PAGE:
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NICE recommends tocilizumab for rheumatoid arthritis


In February, NICE published guidance recommending tocilizumab (also known as RoActemra, manufactured by Roche) at an earlier stage in treating rheumatoid arthritis. The new guidance is a rapid review of the 2010 guidance


(TA198) following a new patient access scheme which the manufacturer has agreed with the Department of Health. The guidance sets out that in specific clinical circumstances, and only if the manufacturer provides tocilizumab at the agreed discounted price, tocilizumab is also now recommended alongside other options for treating rheumatoid arthritis at an earlier point in the treatment pathway. Professor Carole Longson, Director of the Health Technology


Evaluation Centre at NICE, said: “Rheumatoid arthritis can have a huge impact on quality of life and for many it’s a disabling condition, so we’re pleased to recommend tocilizumab at an additional stage in treating the condition. “The new guidance recommends tocilizumab alongside other


treatment options after treatment with conventional drugs – DMARDS – has failed. We have already recommended the TNF inhibitors adalimumab, etanercept, infliximab, certolizumab pegol and golimumab for some people with rheumatoid arthritis as options for use at this stage; tocilizumab is now added as another option alongside these treatments.” www.nice.org.uk/TA247


Prolonged release exenatide for type 2 diabetes


In February 2012, NICE published guidance recommending prolonged release exenatide (also known as Bydureon) in triple therapy regimens (in combination with metformin and a sulphonylurea, or metformin and a thiazolidinedione) as a treatment option for people with type 2 diabetes, when control of blood glucose remains or becomes inadequate (HbA1c of 7.5% or above, or other higher level agreed with the individual), and the person has: a BMI of 35 kg/m2 or higher in those of European family origin (with appropriate adjustment for other ethnic groups) and specific psychological or medical problems associated with high body weight, or a BMI below 35 kg/m2, and therapy with insulin would have significant occupational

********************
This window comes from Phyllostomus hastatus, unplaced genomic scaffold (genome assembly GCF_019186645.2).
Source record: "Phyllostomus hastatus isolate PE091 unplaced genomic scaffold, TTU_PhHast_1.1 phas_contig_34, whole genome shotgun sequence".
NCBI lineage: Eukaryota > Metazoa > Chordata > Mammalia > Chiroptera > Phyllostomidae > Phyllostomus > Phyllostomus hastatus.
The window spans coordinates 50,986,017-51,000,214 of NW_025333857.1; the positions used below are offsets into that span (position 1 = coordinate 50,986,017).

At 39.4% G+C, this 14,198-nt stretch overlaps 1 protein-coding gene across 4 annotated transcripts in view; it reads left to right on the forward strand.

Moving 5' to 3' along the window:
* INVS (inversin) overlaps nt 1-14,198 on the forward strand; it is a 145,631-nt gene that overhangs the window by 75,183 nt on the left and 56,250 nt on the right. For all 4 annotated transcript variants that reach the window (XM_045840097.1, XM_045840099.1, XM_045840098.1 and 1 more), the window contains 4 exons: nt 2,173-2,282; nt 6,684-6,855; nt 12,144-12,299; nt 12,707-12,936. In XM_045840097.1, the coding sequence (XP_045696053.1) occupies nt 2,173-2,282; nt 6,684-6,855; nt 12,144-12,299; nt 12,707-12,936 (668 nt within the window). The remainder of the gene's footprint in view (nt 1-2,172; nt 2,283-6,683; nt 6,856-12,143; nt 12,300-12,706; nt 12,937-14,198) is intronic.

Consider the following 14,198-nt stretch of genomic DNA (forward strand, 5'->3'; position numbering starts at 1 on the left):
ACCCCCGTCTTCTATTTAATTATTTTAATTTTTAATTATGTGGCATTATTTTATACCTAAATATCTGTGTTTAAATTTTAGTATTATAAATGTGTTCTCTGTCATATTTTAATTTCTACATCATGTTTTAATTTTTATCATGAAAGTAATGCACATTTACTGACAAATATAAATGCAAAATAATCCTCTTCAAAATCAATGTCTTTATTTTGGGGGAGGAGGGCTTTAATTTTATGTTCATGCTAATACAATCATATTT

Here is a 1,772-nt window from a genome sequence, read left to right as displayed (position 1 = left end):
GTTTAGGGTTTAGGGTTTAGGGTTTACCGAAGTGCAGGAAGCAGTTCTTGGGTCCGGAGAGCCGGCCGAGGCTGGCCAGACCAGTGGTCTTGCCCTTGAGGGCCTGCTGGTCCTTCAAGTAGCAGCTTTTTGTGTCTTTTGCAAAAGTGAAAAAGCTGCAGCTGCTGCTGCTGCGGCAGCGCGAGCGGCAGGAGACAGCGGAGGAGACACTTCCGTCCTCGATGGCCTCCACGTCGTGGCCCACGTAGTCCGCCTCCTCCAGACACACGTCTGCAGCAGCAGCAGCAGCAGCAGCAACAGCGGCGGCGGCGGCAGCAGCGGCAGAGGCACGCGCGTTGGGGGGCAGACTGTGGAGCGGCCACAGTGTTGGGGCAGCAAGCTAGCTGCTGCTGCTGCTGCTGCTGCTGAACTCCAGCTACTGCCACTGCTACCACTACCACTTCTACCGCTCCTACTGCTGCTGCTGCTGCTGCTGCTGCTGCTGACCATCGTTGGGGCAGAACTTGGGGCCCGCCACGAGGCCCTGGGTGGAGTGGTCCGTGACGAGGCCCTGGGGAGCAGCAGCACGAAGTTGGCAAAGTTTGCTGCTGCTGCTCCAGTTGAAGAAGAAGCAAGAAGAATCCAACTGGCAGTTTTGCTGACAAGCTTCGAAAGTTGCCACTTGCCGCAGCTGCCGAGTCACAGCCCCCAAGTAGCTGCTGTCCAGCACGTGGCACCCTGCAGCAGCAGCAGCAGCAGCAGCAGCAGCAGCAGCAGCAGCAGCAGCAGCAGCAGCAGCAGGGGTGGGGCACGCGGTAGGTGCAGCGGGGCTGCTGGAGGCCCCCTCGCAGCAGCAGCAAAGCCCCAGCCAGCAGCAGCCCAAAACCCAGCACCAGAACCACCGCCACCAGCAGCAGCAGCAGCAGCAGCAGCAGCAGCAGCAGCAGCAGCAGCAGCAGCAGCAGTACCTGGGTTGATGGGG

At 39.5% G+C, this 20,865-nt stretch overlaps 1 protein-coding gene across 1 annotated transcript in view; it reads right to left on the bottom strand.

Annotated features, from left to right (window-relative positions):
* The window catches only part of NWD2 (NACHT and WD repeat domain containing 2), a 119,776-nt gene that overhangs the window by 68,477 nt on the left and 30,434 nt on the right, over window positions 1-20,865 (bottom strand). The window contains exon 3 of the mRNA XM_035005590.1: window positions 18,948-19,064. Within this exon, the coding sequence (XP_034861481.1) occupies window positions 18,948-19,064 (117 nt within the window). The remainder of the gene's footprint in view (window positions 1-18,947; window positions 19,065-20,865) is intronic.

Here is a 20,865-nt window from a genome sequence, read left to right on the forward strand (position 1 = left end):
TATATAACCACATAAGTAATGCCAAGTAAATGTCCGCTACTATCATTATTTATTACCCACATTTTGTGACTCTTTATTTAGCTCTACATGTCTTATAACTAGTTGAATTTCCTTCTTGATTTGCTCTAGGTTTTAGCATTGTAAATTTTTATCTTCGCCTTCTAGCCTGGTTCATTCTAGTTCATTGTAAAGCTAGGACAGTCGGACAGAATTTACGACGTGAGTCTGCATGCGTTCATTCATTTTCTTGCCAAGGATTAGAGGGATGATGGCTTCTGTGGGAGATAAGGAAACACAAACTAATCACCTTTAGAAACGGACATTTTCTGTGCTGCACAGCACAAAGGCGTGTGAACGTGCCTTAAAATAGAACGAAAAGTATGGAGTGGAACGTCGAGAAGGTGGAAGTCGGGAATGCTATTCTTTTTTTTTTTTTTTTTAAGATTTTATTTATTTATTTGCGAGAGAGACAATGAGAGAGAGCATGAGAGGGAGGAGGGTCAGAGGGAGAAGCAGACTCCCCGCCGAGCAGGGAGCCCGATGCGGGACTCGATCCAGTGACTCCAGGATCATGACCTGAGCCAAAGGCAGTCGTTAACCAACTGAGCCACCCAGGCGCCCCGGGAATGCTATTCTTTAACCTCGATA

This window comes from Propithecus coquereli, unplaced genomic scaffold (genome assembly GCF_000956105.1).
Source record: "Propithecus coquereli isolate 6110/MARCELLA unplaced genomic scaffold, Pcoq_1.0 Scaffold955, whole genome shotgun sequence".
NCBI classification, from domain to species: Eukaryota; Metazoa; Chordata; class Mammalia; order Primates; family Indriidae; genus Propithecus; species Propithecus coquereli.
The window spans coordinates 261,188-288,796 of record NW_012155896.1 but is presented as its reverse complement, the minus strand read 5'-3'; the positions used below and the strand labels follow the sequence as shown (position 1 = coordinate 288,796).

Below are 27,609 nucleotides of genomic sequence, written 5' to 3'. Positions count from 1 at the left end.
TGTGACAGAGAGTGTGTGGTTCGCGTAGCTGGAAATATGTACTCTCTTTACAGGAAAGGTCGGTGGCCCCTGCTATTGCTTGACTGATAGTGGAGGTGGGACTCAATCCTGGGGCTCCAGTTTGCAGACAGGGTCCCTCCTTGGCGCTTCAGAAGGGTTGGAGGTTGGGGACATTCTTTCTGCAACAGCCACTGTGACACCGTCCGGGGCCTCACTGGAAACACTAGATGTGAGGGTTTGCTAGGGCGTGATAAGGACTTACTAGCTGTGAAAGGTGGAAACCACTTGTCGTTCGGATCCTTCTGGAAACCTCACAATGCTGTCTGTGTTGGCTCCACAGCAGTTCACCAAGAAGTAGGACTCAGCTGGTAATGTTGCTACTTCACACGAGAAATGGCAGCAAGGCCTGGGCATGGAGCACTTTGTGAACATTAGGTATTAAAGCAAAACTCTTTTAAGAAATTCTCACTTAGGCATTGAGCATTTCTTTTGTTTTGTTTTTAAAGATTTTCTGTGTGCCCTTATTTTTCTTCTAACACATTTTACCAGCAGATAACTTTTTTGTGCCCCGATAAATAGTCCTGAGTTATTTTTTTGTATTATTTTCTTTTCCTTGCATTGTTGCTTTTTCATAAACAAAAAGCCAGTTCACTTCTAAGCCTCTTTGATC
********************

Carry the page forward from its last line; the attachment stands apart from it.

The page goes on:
(in combination with metformin or a sulphonylurea) is recommended as a treatment option in people with type 2 diabetes, only if: the person is intolerant of either metformin or a sulphonylurea, or treatment with metformin or a sulphonylurea is contraindicated, and the person is intolerant of thiazolidinediones and dipeptidyl peptidase-4 (DPP-4) inhibitors, or treatment with thiazolidinediones and DPP-4 inhibitors is contraindicated. Again, treatment with


implications or weight loss would benefit other significant obesity-related comorbidities. Treatment with prolonged- release exenatide in a triple


therapy regimen should only be continued if a beneficial metabolic response has been shown. Prolonged-release exenatide in dual therapy regimens


prolonged-release exenatide in a dual therapy regimen should only be continued if a beneficial metabolic response has been shown. www.nice.org.uk/guidance/ TA248


www.nursinginpractice.com


Nursing in Practice March/April 2012 9


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